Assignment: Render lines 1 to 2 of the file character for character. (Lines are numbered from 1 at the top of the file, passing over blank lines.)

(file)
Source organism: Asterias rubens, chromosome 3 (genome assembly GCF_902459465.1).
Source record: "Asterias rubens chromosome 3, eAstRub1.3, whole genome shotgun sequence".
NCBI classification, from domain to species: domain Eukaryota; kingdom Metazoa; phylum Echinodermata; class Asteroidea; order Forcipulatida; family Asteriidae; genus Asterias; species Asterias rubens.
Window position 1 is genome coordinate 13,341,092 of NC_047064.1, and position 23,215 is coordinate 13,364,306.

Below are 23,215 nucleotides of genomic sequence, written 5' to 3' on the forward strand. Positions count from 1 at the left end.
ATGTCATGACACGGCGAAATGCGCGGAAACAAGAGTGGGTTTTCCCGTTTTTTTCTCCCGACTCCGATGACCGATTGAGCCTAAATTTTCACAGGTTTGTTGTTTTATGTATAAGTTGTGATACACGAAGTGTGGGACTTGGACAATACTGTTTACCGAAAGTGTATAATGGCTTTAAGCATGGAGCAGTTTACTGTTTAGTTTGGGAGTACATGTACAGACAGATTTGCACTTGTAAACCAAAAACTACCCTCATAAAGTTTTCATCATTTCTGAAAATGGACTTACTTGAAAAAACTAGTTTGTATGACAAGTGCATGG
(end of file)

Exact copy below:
Source organism: Asterias rubens, chromosome 3 (genome assembly GCF_902459465.1).
Source record: "Asterias rubens chromosome 3, eAstRub1.3, whole genome shotgun sequence".